Memory foam mattresses are great options for larger sleepers. These mattresses can be super soft or very firm, depending on the make and material content. Foam mattresses are supportive and are known to relieve pressure points by providing even, consistent support that contours to your body, no matter what position you sleep in. With memory foam, be aware of breathability. Search for brands that outwardly address how they solve the “sleeping hot” issue so you know you will be comfortable throughout the night.
Look specifically for memory foam mattresses with an open cell structure, gel / other cooling layers, and/or a cover that uses a cooling material or textile.
For larger and heavier people, a latex mattress can be good option. Latex offers great comfort and good cooling (it does not absorb heat the same way most memory foams do). Additionally, it tends to offer better bounce than memory or other poly foams (not at the same level as spring mattresses, but not bad). Additionally, latex tends to have less of a pronounced contouring hug than memory foam. The hug on latex foam is more of a rounded contour vs. the sharp contour of memory foam. If you prefer a more balanced sinkage / hugging contour support latex is a great compromise.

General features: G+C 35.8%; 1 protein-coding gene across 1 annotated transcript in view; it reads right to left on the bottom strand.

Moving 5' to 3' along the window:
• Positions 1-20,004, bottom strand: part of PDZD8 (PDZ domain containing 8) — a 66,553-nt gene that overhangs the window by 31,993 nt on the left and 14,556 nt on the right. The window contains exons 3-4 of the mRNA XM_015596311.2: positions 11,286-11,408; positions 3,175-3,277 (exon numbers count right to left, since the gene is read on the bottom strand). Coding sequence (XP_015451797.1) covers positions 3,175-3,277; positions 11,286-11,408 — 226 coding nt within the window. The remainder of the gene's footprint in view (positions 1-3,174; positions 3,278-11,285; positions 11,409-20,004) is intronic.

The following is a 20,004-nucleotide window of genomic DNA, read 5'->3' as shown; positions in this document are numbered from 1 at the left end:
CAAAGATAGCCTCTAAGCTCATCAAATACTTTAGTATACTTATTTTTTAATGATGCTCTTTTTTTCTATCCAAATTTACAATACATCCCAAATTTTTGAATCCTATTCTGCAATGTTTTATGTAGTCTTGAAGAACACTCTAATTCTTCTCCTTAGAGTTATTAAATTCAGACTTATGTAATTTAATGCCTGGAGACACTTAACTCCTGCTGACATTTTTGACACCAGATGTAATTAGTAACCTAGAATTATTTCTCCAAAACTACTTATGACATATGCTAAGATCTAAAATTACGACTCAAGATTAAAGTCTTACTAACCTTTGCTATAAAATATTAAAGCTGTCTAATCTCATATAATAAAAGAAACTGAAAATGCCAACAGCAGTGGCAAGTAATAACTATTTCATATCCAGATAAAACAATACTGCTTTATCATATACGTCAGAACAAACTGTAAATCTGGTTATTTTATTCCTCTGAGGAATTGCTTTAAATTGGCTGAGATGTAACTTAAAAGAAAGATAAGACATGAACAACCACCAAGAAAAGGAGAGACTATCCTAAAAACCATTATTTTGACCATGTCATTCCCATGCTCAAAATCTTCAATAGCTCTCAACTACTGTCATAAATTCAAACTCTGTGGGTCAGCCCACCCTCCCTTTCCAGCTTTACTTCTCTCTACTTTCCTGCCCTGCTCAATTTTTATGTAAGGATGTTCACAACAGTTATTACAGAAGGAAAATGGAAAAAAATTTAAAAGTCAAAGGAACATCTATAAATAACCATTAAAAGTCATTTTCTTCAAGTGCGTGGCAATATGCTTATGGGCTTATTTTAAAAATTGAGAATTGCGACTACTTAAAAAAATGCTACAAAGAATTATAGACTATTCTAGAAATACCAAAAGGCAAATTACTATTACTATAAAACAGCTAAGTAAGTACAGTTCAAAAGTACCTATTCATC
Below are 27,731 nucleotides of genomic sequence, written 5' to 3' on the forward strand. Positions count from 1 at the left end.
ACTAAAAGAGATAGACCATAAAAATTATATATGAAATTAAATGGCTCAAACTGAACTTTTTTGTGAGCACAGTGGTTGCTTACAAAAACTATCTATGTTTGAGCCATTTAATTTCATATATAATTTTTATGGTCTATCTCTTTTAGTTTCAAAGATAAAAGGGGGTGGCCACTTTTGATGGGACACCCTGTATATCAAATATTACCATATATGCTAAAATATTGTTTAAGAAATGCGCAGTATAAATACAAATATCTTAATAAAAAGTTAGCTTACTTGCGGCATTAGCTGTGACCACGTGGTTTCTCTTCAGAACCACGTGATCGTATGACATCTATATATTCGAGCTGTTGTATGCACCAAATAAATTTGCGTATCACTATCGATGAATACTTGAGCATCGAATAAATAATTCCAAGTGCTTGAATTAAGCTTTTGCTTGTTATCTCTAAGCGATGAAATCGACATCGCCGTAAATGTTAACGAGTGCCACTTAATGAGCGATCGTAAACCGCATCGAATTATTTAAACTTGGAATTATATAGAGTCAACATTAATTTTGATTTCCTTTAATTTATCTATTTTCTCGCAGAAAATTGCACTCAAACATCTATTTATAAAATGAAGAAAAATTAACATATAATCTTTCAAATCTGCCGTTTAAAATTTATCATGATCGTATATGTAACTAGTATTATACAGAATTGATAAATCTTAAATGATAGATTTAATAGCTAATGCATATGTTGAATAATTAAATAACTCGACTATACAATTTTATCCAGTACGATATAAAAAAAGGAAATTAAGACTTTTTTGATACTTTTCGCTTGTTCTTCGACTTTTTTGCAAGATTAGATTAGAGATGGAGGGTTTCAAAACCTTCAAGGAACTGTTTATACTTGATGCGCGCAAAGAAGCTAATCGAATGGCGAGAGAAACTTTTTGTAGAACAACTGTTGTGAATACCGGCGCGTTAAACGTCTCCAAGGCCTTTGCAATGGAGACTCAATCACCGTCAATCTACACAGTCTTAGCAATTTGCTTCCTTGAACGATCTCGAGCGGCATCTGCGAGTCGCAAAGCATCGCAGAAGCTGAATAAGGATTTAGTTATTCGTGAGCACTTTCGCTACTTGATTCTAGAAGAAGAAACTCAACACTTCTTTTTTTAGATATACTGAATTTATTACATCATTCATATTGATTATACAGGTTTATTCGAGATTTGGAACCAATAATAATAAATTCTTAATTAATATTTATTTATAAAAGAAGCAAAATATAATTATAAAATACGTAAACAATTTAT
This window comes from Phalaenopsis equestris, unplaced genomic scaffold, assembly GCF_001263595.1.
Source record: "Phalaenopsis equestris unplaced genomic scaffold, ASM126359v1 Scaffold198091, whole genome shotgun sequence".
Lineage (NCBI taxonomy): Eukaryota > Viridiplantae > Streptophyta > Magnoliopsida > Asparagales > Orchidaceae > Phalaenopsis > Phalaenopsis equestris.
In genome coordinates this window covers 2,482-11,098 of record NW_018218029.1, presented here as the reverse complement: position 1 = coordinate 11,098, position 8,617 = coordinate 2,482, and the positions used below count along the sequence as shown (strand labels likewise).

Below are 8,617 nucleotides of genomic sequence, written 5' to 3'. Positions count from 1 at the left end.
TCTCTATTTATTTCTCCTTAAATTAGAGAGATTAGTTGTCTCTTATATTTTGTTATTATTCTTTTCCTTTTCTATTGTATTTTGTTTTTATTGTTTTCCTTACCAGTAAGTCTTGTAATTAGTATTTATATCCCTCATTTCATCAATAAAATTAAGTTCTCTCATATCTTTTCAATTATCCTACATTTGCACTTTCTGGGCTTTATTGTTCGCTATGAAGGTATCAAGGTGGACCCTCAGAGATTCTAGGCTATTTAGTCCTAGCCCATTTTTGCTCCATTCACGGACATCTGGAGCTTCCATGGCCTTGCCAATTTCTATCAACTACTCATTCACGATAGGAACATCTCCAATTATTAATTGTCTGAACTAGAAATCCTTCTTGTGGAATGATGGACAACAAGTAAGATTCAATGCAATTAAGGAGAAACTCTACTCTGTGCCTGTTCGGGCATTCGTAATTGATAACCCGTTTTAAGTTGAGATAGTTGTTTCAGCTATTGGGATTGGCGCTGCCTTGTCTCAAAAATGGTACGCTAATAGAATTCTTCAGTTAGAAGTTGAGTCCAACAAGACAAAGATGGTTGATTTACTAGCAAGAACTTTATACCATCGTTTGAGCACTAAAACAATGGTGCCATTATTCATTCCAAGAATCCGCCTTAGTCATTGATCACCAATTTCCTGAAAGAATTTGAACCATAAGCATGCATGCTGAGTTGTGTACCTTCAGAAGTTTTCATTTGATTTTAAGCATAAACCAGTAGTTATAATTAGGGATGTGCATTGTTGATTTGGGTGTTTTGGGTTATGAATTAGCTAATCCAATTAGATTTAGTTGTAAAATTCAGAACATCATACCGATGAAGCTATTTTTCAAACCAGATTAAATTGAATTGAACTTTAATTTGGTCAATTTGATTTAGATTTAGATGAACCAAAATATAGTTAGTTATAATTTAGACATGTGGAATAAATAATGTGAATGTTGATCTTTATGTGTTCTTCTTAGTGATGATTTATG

Innerspring mattresses can be both very good or very bad for obese people. Lower quality innerspring mattresses can create pressure points or inconsistent support due to the nature of their construction. If you do elect to go with an innerspring try to look for coil-on-coil construction. This type of mattress uses two layers of springs which improves the feel, support, deep compression, and overall build quality of the mattress.
Innerspring mattresses do typically offer better edge support than foam mattress. If you sleep very close to the edge or otherwise use the edge of your mattress a great deal this can be a big pro.
Hybrid mattresses can utilize both coils and/or layers of foam. These types of mattresses have many of the same benefits that innerspring mattresses have, including: better cooling due to improved airflow from the coils, better edge support, more bounce, and better deep compression support. Hybrids generally use layers of memory, latex, or other foam. The result is a mattress that is designed to minimize some of the negatives of foam and coil mattresses, while emphasizing their pros.
Our ShinJu III mattress is designed for heavier people in mind.